I recommend the OBDLink LX because it is by far the one with the best features (it's fast, it has autosleep/wakeup, encrypted connection and is firmware upgradable)
In terms of realibilty it's one of the best also, I've logged more than 120000kms with my unit without a single issues and I leave it always plugged in (+5 years now), but as I said not cheap.
 

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Yes, the Konnwei KW902 is on the list, but i've seen reported failling a lot of times (that's why it's identified with reliabilty issues on the list available on the website).
I have a Konnwei KW902 and it never fails. As I mentioned, have to be careful not to buy one of the fake ones, as they definitely are unreliable. Best clue is if Amazon stocks it in their whse with a day or two delivery times then it is good. If you have to wait for it be shipped from China (for a few dollars less), then you are taking a chance.

And again this KW902 works for SoulEVspy as well, which is important to Hyundai and Kia EV owners. The one you recommend does not. And it also works for Torque Pro which is the most popular one used for all cars in general.
 

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Discussion Starter #15
I have a Konnwei KW902 and it never fails. As I mentioned, have to be careful not to buy one of the fake ones, as they definitely are unreliable. Best clue is if Amazon stocks it in their whse with a day or two delivery times then it is good. If you have to wait for it be shipped from China (for a few dollars less), then you are taking a chance.

And again this KW902 works for SoulEVspy as well, which is important to Hyundai and Kia EV owners. The one you recommend does not. And it also works for Torque Pro which is the most popular one used for all cars in general.
Yes definitely get one from a reliable source and from where you could get a refund or replacment.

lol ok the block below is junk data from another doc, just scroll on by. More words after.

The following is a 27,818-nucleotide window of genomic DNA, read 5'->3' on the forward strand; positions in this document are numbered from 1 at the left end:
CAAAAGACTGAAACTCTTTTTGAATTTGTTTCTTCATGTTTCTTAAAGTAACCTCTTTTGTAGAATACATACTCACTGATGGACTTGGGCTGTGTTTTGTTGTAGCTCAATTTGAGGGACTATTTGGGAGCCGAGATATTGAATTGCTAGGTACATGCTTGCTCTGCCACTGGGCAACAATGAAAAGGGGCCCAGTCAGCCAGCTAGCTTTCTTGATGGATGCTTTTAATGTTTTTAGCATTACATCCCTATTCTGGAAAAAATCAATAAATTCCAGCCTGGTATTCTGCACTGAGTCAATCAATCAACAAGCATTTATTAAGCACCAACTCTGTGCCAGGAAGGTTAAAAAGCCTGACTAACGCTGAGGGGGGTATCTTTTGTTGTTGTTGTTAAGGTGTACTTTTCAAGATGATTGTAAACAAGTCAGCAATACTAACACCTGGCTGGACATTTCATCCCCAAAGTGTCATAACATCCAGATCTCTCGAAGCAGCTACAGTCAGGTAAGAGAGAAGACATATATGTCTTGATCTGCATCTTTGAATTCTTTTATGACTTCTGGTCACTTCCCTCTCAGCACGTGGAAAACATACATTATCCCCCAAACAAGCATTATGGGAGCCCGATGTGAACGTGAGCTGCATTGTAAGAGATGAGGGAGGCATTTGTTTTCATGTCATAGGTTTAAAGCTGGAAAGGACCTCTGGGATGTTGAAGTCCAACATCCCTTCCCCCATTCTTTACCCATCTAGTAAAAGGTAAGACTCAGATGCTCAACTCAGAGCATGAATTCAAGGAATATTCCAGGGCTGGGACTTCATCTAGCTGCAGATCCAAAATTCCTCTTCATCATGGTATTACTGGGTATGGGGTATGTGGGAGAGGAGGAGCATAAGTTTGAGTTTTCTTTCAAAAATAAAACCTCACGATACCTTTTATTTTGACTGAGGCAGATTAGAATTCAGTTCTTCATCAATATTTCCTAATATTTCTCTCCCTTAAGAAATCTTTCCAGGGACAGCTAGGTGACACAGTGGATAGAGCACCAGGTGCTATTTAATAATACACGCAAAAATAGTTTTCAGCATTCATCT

The OBDLink LX also works with Torque Pro.
Not questioning but I do find strange not working with SoulEVspy, the OBDLink LX support a higher version of the ELM327 protocol (it's compliant up to 1.4b) while the KW902 which is not firmware upgradable and has been around a few years should be around v1.0 (some report falsely v1.5, but this version never existed).
 

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Not questioning but I do find strange not working with SoulEVspy, the OBDLink LX support a higher version of the ELM327 protocol (it's compliant up to 1.4b) while the KW902 which is not firmware upgradable and has been around a few years should be around v1.0 (some report falsely v1.5, but this version never existed).
Yes, while called 1.5, really 1.4b. That's actually how you know it is authentic. And that's what the SoulEVspy developer has worked with and verified compatibility.

There is also an app (free) that helps confirm that you have the right one.
Be sure it is NOT a v2.1. Those do not work.
 

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I have a konnwei. Works from time to time. At the moment not. Likely a copy version though. I wonder how hard it can be to just make a dongle that works! it's not like flying to Mars.....
 

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Following the PHEV Watchdog App (which supports the Outlander PHEV, Kia Niro PHEV, Kia Optima PHEV and Hyundai Ioniq PHEV) and after some requests I've decided to create a new Android (only) monitoring App for Kia and Hyundai EV models.